Sachet Line Provides a Strategic Solution
Almac Pharma Services has been processing and packaging up to 20 million sachets per year of a laxative product sold in Ireland and the United Kingdom. When the product license holder wanted to increase output to more than one hundred million sachets per year to expand throughout Europe, the global contract services company decided an expansion was in order. “Demand for our client’s product was outstripping what we could supply,” says David Downey, vice president of commercial operations, Almac Pharma Services. “We had to work as quickly as we could to build and validate a new facility with the required equipment to meet forecasted demand increases.”
|MediSeal provided a sachet filler and a cartoning system that work together to support production of several million sachets per year.|
Almac Pharma Services, with its client partner, invested £2 million at its headquarters in Craigavon, United Kingdom, adding a new 5500-sq-ft facility. The facility features blending suites to accommodate 2.5-ton batches along with a sachet filling and carton packaging line. The facility is expected to produce more than 120 million sachets per annum, split across various packed formats.
“This investment has allowed our client to quickly meet growing demand for one of their key future products,” explained Geoff Sloan, vice president, manufacturing operations, Almac Pharma Services, in a press release. “Utilizing Almac’s technical and project management expertise to deliver a complex engineering solution to an aggressive project timeline will assist our client in securing the market for this strongly performing product.”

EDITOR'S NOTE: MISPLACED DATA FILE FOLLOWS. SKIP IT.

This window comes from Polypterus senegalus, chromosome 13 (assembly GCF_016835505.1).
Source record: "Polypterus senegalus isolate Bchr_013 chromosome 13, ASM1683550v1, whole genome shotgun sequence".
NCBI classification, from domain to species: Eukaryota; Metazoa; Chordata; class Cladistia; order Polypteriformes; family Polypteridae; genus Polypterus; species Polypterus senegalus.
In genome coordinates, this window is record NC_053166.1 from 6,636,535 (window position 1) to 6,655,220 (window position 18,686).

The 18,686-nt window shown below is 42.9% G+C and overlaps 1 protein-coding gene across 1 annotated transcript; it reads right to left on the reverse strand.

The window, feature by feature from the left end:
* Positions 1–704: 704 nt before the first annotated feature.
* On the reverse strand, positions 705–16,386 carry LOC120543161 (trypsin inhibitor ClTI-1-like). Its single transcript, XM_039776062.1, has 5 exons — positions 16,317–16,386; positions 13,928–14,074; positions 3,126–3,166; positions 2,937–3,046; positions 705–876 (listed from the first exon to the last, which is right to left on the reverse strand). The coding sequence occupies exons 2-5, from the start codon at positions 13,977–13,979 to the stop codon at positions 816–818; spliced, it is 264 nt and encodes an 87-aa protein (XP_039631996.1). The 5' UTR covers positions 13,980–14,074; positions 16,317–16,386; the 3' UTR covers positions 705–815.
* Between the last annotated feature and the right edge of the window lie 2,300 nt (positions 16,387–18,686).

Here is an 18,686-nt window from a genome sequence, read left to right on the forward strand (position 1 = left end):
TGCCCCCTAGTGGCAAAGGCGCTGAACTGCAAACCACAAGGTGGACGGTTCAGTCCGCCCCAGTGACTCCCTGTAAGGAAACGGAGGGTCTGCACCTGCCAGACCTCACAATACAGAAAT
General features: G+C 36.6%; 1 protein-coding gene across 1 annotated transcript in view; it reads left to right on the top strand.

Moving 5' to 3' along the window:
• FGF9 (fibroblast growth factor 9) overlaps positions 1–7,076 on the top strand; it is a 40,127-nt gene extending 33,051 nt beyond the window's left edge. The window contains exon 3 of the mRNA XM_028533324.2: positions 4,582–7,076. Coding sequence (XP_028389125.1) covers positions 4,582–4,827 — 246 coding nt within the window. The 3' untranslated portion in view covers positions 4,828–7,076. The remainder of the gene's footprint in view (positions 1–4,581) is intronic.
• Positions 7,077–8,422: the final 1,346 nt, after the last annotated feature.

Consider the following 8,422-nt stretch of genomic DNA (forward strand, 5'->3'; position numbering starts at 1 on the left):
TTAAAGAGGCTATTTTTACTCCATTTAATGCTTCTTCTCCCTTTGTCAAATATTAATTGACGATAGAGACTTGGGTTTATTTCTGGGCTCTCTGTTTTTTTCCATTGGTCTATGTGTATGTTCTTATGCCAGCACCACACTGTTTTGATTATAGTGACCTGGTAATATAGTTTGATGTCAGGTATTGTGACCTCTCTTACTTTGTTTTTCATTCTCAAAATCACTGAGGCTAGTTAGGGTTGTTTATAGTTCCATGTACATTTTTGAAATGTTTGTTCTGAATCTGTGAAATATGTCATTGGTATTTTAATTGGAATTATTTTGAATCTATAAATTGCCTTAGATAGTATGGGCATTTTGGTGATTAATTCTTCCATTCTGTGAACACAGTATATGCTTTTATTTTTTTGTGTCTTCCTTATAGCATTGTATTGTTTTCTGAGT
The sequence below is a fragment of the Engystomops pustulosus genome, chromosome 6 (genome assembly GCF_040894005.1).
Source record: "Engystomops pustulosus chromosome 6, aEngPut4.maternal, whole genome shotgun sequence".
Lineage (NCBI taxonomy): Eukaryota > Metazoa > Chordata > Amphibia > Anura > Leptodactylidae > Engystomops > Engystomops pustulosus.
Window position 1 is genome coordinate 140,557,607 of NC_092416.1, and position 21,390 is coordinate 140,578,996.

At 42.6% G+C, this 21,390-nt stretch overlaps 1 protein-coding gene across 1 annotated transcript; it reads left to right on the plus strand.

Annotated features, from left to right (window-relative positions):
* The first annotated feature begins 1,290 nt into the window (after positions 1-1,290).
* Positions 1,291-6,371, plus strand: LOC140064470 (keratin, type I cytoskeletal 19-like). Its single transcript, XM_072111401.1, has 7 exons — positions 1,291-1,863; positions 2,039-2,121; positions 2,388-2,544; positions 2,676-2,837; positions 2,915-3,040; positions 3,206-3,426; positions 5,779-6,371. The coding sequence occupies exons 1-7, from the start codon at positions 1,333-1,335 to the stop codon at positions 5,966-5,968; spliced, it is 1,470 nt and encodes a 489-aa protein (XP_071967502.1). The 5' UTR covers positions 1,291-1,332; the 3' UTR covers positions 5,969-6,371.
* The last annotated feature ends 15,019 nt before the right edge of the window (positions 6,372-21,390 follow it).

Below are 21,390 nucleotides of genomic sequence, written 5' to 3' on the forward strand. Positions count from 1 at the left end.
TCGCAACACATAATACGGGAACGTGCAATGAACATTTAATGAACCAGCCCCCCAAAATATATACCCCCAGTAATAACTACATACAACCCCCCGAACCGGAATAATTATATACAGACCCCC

MediSeal provided the sachet filling and cartoning line. “The project started out with standard models in mind, but the nature of the product demanded a certain degree of customization, including special product handling and tooling,” explains Andrew Longworth, responsible for MediSeal sales in the United Kingdom and Ireland. “Priorities included filling speed and accuracy and an automatic connection to a cartoner.”
Almac Pharma Services has extensive experience in terms of building and expanding machinery for its own use, but its existing sachet line could not handle such a significant increase in capacity. “Almac has multidisciplinary strengths, including equipment build, modification, and maintenance,” says Sloan. “Having this engineering team in house gives us confidence and shortens our timelines.”
In terms of manufacturing and packaging the laxative product, “we understood our existing process very well. The knowledge was here—we just needed to scale up production,” says Downey. “We had nine months in which to build the whole infrastructure, including the facility itself, and it was a big project to manage.”
|Almac's new facility to support sachet production features clean processing suites. Shown is a new blender for powdered products.|
Adds Sloan: “We raised our User Requirement Specification (URS) to detail critical requirements and discussed them with a range of equipment suppliers. MediSeal was one of the few companies offering to run a trial, which was a big bonus for us. This, coupled with our established relationship, determined MediSeal to be the best fit for Almac Pharma Services. And we were confident in their ability to meet our requirements within the tight timeframe.”